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bullet and bayonet, but the far more obscure though equally disabling effects of shell shock and nerve strain and gas poisoning. Trench warfare and exposure have led to much disablement from rheumatic, bronchial, and pulmonary complaints. Many men have broken down and been discharged during their period of training in this country, and though most of these doubtless may be expected to recover their full health, some at least must be placed among the disabled.
Of the men discharged through inability to become efficient soldiers, it may be said that probably most of them were never very efficient citizens. Without any definite disability, they are physically or mentally below par. They are among the great number of unskilled who have probably, as boys, gone into blind alley employment, and have reached manhood without training and without discipline. When trade is bad they are the unemployed, when trade is good they are casual labourers going from job to job, always the first to be put off and the last to be put on. We have been tempted to invent for them the term 'unemployable,' and to write them off as social failures for whom little or nothing can be done. In former times we have said 'if only these young 'men could be subjected to military training and discipline
for a time and taught a trade they might be saved.' We are meeting them now, after a few months' training, still inefficient and not likely to make good soldiers. But it is by no means certain that with longer training for civil life they might not be made useful citizens. They are not, strictly speaking, 'disabled,' since they were never able, but through their enlistment in the army we have the very opportunity of training them that we so much desired. I shall return to this later.
The following table shows the civil occupations of 250 discharged soldiers on the books of the Soldiers' and Sailors' Help Society in a big industrial city in the north of England. All these men were discharged as physically unfit or as inefficient. The table indicates roughly the proportion of unskilled to skilled workers. Labourers must in general be taken to mean men with no trade and accustomed to more or less casual employment. Labourers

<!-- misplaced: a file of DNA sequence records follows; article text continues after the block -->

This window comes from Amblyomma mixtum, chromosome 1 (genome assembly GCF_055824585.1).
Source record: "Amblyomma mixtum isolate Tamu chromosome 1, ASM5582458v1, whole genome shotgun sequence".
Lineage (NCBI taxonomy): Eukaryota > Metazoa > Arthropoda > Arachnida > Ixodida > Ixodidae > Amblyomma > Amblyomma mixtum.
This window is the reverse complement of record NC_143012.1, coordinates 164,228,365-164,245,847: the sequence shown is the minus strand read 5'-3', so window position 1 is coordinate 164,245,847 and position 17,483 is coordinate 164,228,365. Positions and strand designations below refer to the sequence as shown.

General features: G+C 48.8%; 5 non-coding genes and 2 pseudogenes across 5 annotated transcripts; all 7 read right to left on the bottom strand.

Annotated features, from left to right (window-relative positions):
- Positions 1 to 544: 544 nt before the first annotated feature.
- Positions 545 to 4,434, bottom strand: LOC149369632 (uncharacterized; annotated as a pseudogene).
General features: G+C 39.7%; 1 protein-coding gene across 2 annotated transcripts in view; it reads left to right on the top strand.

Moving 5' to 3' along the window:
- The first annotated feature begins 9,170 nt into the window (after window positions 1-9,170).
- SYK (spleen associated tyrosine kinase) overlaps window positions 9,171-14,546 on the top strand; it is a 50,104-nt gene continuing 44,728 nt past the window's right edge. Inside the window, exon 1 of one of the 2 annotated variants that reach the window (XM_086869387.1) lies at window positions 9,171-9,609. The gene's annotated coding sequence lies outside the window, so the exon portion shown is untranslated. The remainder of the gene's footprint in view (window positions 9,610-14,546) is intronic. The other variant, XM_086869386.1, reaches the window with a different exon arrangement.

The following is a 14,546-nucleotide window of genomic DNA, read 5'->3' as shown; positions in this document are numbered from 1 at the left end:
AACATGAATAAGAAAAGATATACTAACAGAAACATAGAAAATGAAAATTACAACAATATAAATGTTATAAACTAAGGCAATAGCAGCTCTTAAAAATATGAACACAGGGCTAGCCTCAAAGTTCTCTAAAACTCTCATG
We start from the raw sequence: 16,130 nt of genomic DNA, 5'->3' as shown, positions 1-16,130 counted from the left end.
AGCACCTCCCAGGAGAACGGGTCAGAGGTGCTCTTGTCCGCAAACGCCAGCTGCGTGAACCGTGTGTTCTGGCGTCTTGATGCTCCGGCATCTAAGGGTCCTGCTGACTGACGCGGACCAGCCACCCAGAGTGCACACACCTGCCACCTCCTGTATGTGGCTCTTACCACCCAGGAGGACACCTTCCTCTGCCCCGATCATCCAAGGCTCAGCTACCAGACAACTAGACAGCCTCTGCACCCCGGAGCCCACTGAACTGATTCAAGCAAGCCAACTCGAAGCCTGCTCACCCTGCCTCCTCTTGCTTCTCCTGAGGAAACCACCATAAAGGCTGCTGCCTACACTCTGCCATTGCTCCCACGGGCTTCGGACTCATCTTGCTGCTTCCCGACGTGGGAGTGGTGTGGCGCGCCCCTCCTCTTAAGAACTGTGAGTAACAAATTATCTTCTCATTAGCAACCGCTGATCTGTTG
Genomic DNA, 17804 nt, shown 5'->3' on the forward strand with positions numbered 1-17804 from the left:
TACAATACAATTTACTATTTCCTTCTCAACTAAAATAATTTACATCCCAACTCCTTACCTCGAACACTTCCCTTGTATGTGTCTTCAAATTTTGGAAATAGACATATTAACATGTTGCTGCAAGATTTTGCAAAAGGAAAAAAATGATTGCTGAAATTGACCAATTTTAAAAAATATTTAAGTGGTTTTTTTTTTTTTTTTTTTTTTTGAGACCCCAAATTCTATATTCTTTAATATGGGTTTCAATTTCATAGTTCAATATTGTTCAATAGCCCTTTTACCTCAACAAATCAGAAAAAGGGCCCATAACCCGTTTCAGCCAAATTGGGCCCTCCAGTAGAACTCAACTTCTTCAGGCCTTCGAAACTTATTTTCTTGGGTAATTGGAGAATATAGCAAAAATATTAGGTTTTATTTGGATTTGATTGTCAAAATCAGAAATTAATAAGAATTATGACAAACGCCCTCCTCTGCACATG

84 Agriculture, including gar-
18 30 Clerks, agents, and travellers 12
Skilled workers, engineering Shop assistants trades
39 Skilled workers, building
23 Tailors and clothing trade
dentist, a postman, a
Most of these men became personally known to me.
A few of them were so disabled by wounds or disease that the question of employment did not arise. In the majority of cases the men had sufficient physical capacity for some form of useful employment, and of these it is safe to say that the greater number could have increased their capacity by training had greater facilities for training existed, and had the men themselves been willing. On the whole, however, the attempt to place the men to what seemed their own advantage was disappointing. There were two main causes of this.
The first was the uncertainty with regard to pensions. Men who had already been awarded a pension feared to take work lest they should lose it, or suffer a reduction to a lower rate on revision; men who had not received a pension were loth to relinquish their hope of getting one, and feared to weaken their claim by exhibiting earning capacity. The system of awarding pensions in accordance with an assumed loss of earning capacity was probably sufficient to account for this. It has recently been announced that this system is to be altered, and that in future pensions will be awarded irrespective of earning capacity. It is also to be hoped that a further alteration will remove the hiatus between the date of discharge and the pension award.